Hiring a property manager to oversee your real estate investments is a big decision. It can be difficult to relinquish direct involvement, particularly if you’re offering to rent a property that has been your personal home.
First and foremost, understand you’re going into business. Therefore, it’s important to divorce yourself emotionally from the property. As a landlord, you are providing a dwelling to a tenant in exchange for rent. Like all businesses, there will be both profit and loss.
Property management companies come in all shapes and sizes from small, “mom and pop,” operations with limited resources, to very large firms with substantial investments in staffing, facilities, and technology. Finding a good balance of cost versus service is the challenge in selecting a property management firm to suit your needs and expectations.
Also, consider the laws governing rental transactions, including fair housing, the fair credit reporting act, and the service members civil relief act, as well as state and locality-specific law. Knowledge of the legal requirements, having solid contracts and accounting, as well as managing tenant relationships, are compelling reasons to hire a management company.
Some factors to consider when deciding whether to hire a property manager:
1. How far do you live from your rental property? Will you be able to perform periodic inspections to protect your investment? Inspections and monitoring condition of the property is critical to ensuring compliance by tenants. Owners who see their property infrequently have a much greater risk of damage, which can result in much higher costs, than issues that are resolved immediately.
2. Can you say no? How do you deal with conflict? Tenant relationships can be difficult to manage. Non-performing tenants will appeal to your goodwill to delay actions for non-payment, offer to perform maintenance in exchange for rent, and obtain concessions from you. Running your property as a business requires you to adhere to uniform policies and practices for all tenants. Failing to do so can expose you to fair housing claims.
3. Would you rather spend your time doing something else? If you’re not comfortable dealing with the inevitable headaches owning and managing rental property entails, why not take the aggravation off your plate and work with an expert? There’s a reason financial planners, insurance experts and others provide value to their customers. They have a depth of knowledge in their respective fields the average person doesn’t possess. Why not use your time on the things you enjoy? After all, isn’t the point of having investments to have them work for you, rather than you work for them? Is managing property the best use of your time?
4. Are you knowledgeable about maintenance? Do you have relationships with maintenance providers? Property management firms with sizeable portfolios can command preferential pricing from vendors and reduce or eliminate charges, such as after hours service fees or excessive trip charges. They will also generally screen vendors to ensure proper licensure, insurance, and research references when appropriate.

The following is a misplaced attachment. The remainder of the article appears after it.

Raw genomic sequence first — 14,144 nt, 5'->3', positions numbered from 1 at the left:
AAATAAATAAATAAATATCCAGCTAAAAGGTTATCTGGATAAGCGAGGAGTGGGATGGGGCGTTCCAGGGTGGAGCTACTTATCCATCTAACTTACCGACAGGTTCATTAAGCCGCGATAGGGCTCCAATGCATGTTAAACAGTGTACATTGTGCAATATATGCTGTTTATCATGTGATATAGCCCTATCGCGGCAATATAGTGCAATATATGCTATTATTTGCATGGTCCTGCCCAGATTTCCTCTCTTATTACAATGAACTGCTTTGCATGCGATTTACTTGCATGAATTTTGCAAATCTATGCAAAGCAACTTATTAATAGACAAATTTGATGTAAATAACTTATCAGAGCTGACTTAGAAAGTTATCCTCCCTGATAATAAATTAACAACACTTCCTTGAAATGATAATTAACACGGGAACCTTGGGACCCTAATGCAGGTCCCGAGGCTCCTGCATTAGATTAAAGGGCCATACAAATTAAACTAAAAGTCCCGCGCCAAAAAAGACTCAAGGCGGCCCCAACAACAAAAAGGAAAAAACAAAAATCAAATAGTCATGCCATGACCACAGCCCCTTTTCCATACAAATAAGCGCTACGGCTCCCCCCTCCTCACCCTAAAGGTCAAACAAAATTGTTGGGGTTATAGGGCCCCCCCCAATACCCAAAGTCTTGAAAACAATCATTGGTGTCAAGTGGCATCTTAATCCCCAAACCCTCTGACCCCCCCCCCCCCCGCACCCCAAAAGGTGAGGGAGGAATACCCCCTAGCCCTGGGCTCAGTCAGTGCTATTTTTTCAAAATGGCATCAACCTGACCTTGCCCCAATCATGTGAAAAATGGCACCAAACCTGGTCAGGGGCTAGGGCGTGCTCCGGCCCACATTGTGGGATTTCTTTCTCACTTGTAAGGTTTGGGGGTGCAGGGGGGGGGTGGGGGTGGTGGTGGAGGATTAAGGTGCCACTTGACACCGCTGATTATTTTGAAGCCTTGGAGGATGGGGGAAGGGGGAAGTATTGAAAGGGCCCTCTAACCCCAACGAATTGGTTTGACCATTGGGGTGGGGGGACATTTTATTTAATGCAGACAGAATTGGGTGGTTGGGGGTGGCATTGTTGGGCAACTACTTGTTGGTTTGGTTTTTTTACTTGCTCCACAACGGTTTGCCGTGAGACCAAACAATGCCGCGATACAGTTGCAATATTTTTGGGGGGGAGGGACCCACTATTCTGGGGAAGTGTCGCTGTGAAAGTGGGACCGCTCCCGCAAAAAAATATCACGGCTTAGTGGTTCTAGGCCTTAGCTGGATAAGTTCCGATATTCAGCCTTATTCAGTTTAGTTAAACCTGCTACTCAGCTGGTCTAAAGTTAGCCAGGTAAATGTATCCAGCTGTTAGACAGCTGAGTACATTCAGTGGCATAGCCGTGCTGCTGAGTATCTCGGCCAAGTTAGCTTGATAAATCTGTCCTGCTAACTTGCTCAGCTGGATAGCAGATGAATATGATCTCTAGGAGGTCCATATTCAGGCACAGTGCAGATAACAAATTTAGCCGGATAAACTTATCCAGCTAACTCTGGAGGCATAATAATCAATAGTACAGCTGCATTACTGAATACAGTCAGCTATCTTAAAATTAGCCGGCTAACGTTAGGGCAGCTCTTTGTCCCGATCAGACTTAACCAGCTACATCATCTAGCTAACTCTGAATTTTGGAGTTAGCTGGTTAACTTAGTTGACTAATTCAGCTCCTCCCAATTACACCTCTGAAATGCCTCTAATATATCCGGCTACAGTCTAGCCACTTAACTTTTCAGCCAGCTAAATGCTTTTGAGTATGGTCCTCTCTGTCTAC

5. Do you have a strong marketing mechanism? Most private landlords are limited in what they can do to get exposure for their rental property. A well-run property management company will have a substantial investment in technology, strong web presence, syndication arrangements with other web providers, and relationships with marketing outlets to target specific groups such as military members.
6. Are you equipped to provide detailed accounting for your rental business? Can you supply tenants with periodic statements of their account? What about forms, such as late payment notices, which conform to legal requirements in your area? Do you have solid contracts and are they continually examined for conformity to current law? If you answered, “yes” to the previous questions, accurate accounting could be a real problem area for many private landlords.
7. Are you prepared to be available and on call 24/7/365? Murphy’s Law comes into play frequently with rental property. If it can go wrong, it will, and usually when you’re on vacation with spotty cell phone coverage. If you aren’t available to handle emergencies when they occur, a problem can become much worse in a short time. Tenants who are used to picking up the phone when something doesn’t work often aren’t well informed about steps to take when emergencies occur. Your leaking water heater or burst pipe can go for hours before the water supply is turned off causing thousands more in damage than if it was addressed immediately.
8. Do you know the process for dealing with delinquent tenants, property damage, or breaches of the lease, such as unauthorized pets? Steps must be taken in a particular order to successfully address such issues. Occasionally leases must be terminated and/or tenants evicted for serious breaches. Taking the wrong actions, or doing so in the wrong order, can jeopardize your ability to resolve the situation, particularly if you have to go to court where the burden of proof and conformity to process is yours.
If one or more of these questions gives you pause, consider hiring an expert. The property management team at The Real Estate Group has many years of experience managing hundreds of rental homes for landlords. We have the personnel, technology, and processes to handle any situation that might arise. Whether you are a seasoned investor or a novice landlord, hiring a property manager is a sound decision to ensure your rental assets produce profits, not problems.